Briggs –v- First Choice: High Court reverses decision on ABTA Mediation

Another claim relating to Holiday Sickness has recently been decided in the High Court, after being successfully appealed by the Claimants.

The case of Briggs (and 598 others) v First Choice Holidays & Flights Ltd was heard back in October 2016. This was a group action resulting from illnesses sustained by the various claimants whilst on holiday.
The costs claimed were a shade under £2,000,000.00, and following additional liabilities increased the claim to approximately £4,500,000.00. This represented a claim of roughly £3,000.00 per Claimant.

The combined damages recovered were £1,700,000.00 to be divided between the Claimants based on the severity and length of symptoms.

It was the case of the Defendant that 152 of the Claimants had not acted reasonably as they had not sought to take advantage of the ABTA’s mediation scheme.

According to the ABTA, the Arbitration scheme can be used to settle alleged breaches of contract and/or negligence between consumers and ABTA Members.

If a potential Claimant’s claim includes an element of minor illness or personal injury then this can also be considered by the arbitrator, but is limited to £1,500 per person. ABTA’s Arbitration Scheme allows consumers to resolve disputes without going to court; it is speedier, less formal and costs less than instructing solicitors. Arbitration is conducted privately based on written documentation and evidence.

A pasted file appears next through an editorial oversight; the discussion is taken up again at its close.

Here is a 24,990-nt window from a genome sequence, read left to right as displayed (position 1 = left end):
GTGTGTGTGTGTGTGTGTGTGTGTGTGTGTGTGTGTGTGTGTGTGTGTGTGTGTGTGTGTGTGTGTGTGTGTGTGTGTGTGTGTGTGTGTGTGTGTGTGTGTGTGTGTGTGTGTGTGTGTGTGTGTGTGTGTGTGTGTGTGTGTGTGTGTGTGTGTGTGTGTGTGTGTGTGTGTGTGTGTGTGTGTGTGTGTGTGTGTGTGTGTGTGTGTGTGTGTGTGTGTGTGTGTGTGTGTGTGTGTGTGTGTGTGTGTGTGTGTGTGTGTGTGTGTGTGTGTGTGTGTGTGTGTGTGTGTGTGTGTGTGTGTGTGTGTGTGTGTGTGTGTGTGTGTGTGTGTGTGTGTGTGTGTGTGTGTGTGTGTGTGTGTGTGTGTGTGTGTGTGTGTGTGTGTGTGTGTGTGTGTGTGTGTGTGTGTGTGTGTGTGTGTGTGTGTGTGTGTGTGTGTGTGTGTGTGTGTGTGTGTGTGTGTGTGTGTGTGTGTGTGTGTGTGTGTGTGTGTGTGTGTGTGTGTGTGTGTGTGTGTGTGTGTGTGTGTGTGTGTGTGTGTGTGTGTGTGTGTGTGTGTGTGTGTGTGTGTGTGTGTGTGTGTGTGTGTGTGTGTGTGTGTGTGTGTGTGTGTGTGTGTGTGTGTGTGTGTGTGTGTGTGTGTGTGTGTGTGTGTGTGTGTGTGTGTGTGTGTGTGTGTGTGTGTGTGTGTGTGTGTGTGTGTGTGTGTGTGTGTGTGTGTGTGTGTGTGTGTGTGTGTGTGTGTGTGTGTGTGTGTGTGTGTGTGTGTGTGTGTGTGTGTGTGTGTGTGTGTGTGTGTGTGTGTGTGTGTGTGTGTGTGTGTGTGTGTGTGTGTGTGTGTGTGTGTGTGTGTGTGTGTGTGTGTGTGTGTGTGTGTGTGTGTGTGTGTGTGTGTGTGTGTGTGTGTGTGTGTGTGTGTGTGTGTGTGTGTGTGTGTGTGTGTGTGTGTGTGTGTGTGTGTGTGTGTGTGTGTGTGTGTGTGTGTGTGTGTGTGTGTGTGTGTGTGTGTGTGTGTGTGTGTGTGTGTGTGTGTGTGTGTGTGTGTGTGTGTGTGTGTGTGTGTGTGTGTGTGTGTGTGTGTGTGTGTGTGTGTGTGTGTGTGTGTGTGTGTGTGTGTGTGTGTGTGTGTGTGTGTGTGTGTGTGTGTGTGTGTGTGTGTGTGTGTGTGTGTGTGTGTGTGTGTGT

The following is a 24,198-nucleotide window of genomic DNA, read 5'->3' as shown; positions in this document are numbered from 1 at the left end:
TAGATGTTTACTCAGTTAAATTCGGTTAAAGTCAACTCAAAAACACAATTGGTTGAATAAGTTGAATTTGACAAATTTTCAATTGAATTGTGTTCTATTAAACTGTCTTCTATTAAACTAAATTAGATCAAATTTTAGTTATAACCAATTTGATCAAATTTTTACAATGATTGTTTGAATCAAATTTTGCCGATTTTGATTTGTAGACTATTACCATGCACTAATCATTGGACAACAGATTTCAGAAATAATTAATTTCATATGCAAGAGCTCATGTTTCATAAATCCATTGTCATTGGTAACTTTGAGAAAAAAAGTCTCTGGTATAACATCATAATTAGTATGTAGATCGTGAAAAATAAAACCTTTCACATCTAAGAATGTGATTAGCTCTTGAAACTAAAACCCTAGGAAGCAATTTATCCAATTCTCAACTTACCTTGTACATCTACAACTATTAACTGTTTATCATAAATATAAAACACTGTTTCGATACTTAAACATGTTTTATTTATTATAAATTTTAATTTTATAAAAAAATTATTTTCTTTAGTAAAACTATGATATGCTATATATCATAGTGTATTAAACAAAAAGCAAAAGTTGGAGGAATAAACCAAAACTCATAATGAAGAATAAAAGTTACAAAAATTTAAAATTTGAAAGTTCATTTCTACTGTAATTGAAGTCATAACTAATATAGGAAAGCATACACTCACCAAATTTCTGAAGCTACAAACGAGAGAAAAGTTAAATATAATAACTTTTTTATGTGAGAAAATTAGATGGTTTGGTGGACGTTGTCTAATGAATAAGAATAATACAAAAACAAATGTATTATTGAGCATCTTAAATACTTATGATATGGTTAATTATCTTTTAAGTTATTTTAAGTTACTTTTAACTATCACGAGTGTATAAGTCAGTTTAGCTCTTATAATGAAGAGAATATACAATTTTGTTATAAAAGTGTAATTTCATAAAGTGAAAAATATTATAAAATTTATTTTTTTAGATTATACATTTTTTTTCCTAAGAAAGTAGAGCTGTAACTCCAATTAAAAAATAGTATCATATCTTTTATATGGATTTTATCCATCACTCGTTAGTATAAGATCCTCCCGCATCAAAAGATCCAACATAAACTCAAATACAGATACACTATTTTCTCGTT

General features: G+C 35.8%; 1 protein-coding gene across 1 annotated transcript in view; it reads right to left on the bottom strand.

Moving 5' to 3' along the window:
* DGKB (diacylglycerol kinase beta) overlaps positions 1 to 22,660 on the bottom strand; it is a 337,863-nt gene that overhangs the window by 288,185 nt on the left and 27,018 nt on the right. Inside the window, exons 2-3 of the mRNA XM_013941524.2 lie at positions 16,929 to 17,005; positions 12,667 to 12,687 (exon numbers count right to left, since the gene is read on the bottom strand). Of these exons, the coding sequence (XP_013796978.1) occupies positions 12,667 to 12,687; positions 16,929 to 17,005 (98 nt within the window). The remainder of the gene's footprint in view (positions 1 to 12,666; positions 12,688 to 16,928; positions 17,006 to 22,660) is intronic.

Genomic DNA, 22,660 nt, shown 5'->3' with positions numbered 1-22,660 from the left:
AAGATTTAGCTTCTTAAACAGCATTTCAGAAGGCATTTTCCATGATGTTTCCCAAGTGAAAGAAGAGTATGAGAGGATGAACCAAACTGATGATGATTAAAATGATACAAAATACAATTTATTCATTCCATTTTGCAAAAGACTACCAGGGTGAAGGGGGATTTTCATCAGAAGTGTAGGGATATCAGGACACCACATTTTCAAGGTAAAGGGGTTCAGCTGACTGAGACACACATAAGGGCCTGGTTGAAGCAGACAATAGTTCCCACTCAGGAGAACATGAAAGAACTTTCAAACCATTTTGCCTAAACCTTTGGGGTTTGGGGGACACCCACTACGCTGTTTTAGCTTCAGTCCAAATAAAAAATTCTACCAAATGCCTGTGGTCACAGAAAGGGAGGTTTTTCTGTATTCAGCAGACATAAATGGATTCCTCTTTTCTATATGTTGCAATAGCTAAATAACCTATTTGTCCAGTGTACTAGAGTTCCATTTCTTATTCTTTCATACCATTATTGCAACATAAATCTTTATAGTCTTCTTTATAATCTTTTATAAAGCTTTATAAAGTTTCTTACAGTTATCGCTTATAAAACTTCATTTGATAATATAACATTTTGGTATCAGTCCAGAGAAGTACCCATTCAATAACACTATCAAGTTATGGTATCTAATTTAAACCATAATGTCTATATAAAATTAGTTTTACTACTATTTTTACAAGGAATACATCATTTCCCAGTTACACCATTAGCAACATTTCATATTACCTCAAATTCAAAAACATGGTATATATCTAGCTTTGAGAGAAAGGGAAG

It was the Defendant’s case that the 152 Claimants’ cases could have been resolved at an expense of £40,000.00 rather than the £456,000.00 base costs that were claimed by their Solicitors.

In the initial decision, Costs Judge Jennifer James decided that it was neither “reasonable nor proportionate” to incur these costs by taking part in group litigation, and that they should have been dealt with separately, using the ABTA scheme.

It was held that the maximum the Defendant should pay in relation to each of the claims was the maximum ABTA fee of £108.00, as the value of each claim was not higher than £2,999.00, adding that this finding “did not infringe the sanctity of the agreed costs order.”


Total of claim


£1.00 – £2,999.99


£3,000 – £7,499.99


£7,500 – £25,000


The matter was then subject to an appeal that was heard in the High Court by Mr. Justice Singh who sat with Master Gordon-Saker.

The High Court overturned the decision of Costs Judge James, making the ruling that the Costs Judge was not entitled, with reference to Lahey –v- Pirelle (2007) 1 WLR 998, to go behind the costs order that had been made in the substantive action.

Although the utilization of ADR was a factor to consider, and acknowledging that this was open to the Claimants, it was decided that the mere availability of ABTA’s scheme was not sufficient grounds to deny the successful party their costs, especially in light of the existence of a Costs Order.

Written by Simon Sharpe - Costs Draftsman


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